The Van Gujjars, for ages, have resided peacefully with the wildlife and promoted various conservational benefits for the wildlife and the mountain terrain area. The Forest Rights Act of 2006 gives them the right to manage, reside, and protect the area. The proposal of the tiger reserve is in direct conflict with the 2008 Act and the residents of the region. In addition, the tiger reserve should not be created without the complete permission of the local populace.[4]  Even though they are forest dwellers, they are not categorised as scheduled tribes in the states of Uttar Pradesh and Uttarakhand as they do in Kashmir. The administration has been in discussion and debate with the local tribe for evacuating the land and moving out to the urban and rural spaces. In response, organisations like the All India Union of Forest Working People (AIUFWP), Van Gujjar Yuva Sangathan, and local politicians are advocating for their rights and representation. Mostly, they are advocating for allowing the Van Gujjars to continue their residence on that land. On the other hand, the administration is promoting the construction of the reserve as soon as possible. The survey and interviews, however, have different facts to present—as quoted in the table below, it is quite intriguing that there is rarely a human-animal conflict and no major harm or cattle loss has been reported in recent times. This shows that the van Gujjars and wildlife can coexist together, However, Van Gujjars have been peacefully living with these animals for ages. So, who is really harming the forest: the forest department, the government or the local residents? After all, local communities have famously done more for the environment than government policies.

Fear among them: The fear of losing their territorial area is still a widespread concern among them. A section of the community agrees to go leave the forest if the government and the authorities promise to provide them with land and a state-sponsored resettlement program. A large section of the community lives in the fear that they will be forced out as happened to the Van Gujjars of Rajaji National Park in Uttarakhand. When the first attempt to relocate the van Gujjars of Rajaji National Park took place in 1985, 2 years after the establishment of the National park in 1985 community members were harassed several times to vacate the park. In 2008, the High Court of Uttarakhand (Nainital High Court) served a contempt notice to the director of the Rajaji National Park for evicting the community.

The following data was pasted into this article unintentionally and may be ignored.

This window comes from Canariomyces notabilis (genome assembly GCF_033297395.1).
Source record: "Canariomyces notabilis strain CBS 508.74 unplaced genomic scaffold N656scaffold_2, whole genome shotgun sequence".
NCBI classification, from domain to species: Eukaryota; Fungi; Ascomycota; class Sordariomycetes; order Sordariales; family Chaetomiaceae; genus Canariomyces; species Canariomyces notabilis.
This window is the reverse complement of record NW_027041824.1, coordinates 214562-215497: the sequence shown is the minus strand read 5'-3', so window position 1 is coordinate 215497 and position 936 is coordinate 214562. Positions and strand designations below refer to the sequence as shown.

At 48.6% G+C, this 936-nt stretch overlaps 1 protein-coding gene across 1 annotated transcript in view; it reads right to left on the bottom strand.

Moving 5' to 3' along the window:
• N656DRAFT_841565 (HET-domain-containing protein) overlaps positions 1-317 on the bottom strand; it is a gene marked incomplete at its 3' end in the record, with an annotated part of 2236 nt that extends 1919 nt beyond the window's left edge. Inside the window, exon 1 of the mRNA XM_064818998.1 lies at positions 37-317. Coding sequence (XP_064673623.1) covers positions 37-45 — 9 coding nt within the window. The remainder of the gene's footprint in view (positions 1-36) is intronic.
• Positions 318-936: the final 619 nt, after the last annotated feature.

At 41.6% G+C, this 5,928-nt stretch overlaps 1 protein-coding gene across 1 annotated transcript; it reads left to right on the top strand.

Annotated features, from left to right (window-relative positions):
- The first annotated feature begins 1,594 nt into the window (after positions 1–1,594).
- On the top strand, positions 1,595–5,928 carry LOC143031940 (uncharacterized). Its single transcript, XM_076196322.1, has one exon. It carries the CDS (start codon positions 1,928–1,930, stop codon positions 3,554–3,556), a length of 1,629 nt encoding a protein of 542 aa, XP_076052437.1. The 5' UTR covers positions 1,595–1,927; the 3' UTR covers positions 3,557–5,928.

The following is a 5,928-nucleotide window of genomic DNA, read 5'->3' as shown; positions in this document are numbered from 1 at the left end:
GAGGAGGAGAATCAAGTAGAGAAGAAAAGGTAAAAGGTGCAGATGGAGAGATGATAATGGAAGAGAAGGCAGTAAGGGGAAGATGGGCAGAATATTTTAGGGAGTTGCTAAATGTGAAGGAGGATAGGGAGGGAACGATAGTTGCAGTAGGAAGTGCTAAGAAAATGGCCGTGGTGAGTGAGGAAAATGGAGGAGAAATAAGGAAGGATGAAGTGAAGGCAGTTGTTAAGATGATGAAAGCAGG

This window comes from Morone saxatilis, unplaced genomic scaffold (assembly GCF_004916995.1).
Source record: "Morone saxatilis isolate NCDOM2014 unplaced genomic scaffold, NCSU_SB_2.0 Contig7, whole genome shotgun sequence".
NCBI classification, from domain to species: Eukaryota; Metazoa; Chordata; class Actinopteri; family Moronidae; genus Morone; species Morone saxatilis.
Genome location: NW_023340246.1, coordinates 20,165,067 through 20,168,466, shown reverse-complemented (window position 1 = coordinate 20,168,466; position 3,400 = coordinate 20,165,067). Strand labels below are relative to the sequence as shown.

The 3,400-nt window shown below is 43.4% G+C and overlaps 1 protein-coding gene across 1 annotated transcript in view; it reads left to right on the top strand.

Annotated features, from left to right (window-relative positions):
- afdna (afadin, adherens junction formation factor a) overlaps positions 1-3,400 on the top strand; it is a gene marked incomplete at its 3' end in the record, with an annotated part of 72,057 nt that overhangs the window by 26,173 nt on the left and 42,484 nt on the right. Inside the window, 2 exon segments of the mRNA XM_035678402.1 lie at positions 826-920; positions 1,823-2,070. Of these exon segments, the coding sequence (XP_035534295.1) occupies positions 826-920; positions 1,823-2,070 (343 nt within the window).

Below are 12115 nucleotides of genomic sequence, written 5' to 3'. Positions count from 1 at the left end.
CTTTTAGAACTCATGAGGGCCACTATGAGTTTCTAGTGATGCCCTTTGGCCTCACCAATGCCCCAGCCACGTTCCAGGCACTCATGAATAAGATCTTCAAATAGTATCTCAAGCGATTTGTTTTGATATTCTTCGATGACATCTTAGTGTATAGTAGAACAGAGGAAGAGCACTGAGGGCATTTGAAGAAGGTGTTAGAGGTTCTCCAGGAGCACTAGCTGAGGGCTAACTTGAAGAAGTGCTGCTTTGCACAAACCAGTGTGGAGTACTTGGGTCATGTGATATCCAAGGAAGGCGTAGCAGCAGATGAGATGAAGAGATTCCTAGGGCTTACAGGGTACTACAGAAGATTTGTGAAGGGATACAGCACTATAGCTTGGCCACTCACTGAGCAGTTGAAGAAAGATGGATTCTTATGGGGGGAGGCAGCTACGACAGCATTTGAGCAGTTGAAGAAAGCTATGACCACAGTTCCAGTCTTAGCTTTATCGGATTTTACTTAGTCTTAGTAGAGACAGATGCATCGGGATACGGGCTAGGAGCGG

Again in 2018, the Uttarakhand High Court termed the settlement of the Van Gujjars in Rajaji National Park illegal and ordered eviction without rehabilitation. This decision started a wave of protests. Although in September 2018, the Supreme Court stayed the order of the high court. However, to date, the Van Gujjars of Rajaji National Park continue to fight against the forest department to get access to resources in the park. Many were, in fact, forcefully evicted by the government without any consideration for the rehabilitation of the community.

These past experiences have raised questions on the future of the Van Gujjar community of Shivalik forest Range. Will the Proposed Shivalik Tiger reserve consider making a constructive policy for the rehabilitation of the Van Gujjars? Or will the Government and authorities will work on providing the basic amenities to the community?


Kumar, Anuj. “Uttar Pradesh Mulling over Proposal to Turn Shivalik Forest into Tiger Reserve.” The Hindu. The Hindu, July 2, 2020.

“Muslim Van Gujjars of Saharanpur – A Pasmanda Tribal Community.” Dalit Camera: Through Un-Touchable Eyes, March 3, 2017.

Outlook. “Scouting for New Tiger Reserve, UP Officials Discover 5 Mn Yr Old ”Habitat” of Elephants (IANS Special).”, June 19, 2020.

Sandeep Rai / Jul 30, 2020. “Global Tiger Day: India Post Releases Special Cover on Shivalik Forest Division, Including Wetland, in Saharanpur: Meerut News – Times of India.” The Times of India. TOI. Accessed March 30, 2021.

“Shivalik Forest Awaits Tiger’s Roar, Will Be UP’s Fourth Tiger Reserve,” June 26, 2020.

Think Act Rise Foundation Through … vs the State Of Uttarakhand And Others on 17 August 2020 (HIGH COURT OF UTTARAKHAND August 17, 2020).

“Van Gujjars Demand for Forest Rights, Local Representatives Offer Support.” SabrangIndia. Accessed March 30, 2021.

“Van Gujjars in Uttarakhand Fight for Legal Recognition of Forest Rights.” RSS. Accessed March 30, 2021. Here

One Comment Add yours

  1. zidane says:

    very clear and good article easy to understand. Thank you